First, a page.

Mir space station history
Mir space station history – http://history.nasa.gov/SP-4225/mir/toc-mir.htm
Representative questions that can be answered with this resource:
- What are some ways to resupply your space station?
- When did Mir burn up in Earth’s atmosphere?
- What was the purpose of the Kvant I module?
This is an extract from a longer book about the Shuttle-Mir program (http://history.nasa.gov/SP-4225/toc/toc-level1.htm). This section deals with the Soviet/Russian Mir Space Station, which came after Skylab and before the current International Space Station. It is a description and history from the American perspective and is put into the context of the “Shuttle-Mir” program. The American perspective is non-hostile, as this portion of the introduction shows:
The space station Mir became a legend in its own time reflecting Russia’s past space glories and her future as a leader in space.
The Russian Space Station Mir endured 15 years in orbit, three times its planned lifetime. It outlasted the Soviet Union, that launched it into space. It hosted scores of crewmembers and international visitors. It raised the first crop of wheat to be grown from seed to seed in outer space. It was the scene of joyous reunions, feats of courage, moments of panic, and months of grim determination. It suffered dangerous fires, a nearly catastrophic collision, and darkened periods of out-of-control tumbling.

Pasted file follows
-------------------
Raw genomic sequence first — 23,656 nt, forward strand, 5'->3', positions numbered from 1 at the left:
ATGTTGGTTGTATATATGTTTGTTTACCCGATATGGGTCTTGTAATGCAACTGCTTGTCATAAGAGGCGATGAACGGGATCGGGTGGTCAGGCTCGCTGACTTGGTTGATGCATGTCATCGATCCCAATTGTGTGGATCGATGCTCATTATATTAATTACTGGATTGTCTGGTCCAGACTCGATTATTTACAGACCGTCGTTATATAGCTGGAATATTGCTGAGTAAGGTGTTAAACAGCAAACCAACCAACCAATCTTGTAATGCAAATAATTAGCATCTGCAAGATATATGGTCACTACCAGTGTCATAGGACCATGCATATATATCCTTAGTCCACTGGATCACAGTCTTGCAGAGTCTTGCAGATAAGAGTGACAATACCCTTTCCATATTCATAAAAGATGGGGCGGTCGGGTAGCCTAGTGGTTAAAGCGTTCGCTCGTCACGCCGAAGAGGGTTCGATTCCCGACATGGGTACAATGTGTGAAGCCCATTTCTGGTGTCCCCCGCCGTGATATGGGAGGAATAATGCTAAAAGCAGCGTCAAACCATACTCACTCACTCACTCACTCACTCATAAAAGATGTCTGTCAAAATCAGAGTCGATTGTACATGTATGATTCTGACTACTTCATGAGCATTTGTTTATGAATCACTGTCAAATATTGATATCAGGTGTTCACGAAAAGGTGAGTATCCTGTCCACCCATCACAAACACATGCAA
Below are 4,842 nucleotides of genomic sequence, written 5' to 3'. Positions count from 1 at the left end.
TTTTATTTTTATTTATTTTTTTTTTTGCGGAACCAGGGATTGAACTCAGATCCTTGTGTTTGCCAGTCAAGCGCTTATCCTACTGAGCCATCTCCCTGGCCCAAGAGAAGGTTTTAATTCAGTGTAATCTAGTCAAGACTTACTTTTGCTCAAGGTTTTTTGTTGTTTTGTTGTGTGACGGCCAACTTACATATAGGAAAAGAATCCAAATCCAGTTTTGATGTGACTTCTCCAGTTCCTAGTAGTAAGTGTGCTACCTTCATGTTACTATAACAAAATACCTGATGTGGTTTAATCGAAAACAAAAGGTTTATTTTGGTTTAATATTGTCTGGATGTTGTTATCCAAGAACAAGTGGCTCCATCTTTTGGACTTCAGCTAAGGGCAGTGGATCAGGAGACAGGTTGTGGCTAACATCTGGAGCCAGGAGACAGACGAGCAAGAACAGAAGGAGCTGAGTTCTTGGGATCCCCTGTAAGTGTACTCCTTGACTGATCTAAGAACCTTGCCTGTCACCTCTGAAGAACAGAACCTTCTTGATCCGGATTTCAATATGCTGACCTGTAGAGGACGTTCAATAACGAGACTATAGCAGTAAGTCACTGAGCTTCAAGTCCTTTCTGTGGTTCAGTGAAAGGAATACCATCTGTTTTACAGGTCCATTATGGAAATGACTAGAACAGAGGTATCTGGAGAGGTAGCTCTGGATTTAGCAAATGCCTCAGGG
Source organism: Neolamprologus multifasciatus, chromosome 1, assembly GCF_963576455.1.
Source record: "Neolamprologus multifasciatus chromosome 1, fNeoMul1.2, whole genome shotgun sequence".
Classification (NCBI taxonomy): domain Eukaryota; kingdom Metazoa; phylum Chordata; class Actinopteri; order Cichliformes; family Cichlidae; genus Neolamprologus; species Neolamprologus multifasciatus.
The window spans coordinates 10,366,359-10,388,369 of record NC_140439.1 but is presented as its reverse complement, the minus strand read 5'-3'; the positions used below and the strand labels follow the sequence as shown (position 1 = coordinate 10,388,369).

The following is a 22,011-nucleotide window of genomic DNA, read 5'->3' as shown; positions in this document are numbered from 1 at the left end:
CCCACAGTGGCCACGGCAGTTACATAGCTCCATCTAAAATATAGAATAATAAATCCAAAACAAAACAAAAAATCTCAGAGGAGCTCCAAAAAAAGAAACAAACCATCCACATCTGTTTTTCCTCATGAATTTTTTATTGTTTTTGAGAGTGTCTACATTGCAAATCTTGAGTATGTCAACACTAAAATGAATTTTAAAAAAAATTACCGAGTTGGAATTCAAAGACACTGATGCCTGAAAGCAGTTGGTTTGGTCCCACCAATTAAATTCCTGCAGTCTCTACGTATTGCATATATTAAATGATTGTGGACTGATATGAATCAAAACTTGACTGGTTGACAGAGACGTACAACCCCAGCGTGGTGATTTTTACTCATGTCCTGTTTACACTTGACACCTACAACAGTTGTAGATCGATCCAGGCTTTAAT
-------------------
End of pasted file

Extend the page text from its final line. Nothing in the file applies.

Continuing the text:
The section on Mir is subdivided into short blocks organized around the various components of Mir: Mir Base Block, Kvant I, Kvant II, Kristall, Spektr, Priroda, Progress, Docking Module, Solar Arrays, Interior. These include pictures and descriptions of functions.
In addition there are chapters dealing with launch publicity in the Soviet Union, a description of how Cosmonauts returned from Mir and a description of Mir Expeditions 17-25, which cover the time of the Shuttle Mir program. The Mir Expeditions were scheduled to be six months and for various reasons some cosmonauts stayed in the station for more than a year. This could be psychologically hard and was probably part of the inspiration for the crazy cosmonaut scenes in the Bruce Willis movie Armageddon.
Two other sections linked from the Mir text deserve mention. One is “Bilingual Blues”, which examines the training that NASA Mir astronauts received in Russian. The quality of language training varied by expedition. According to the text, “Mir Astronaut John Blaha thought that inadequate language preparation was perhaps NASA’s “biggest mistake” of the Shuttle-Mir Program, although he became comfortable with Russian while onboard Mir.”
The section on “Long Duration Psychology” notes differences in training between astronauts and cosmonauts. In particular, Cosmonauts have ground training in isolation that lasts between two weeks and thirty days. This difference in training and the lack of psychological compatibility matching on the American side were noted as responsible for some friction on the station. It is a good read if your story includes small crews cut off from meaningful contact.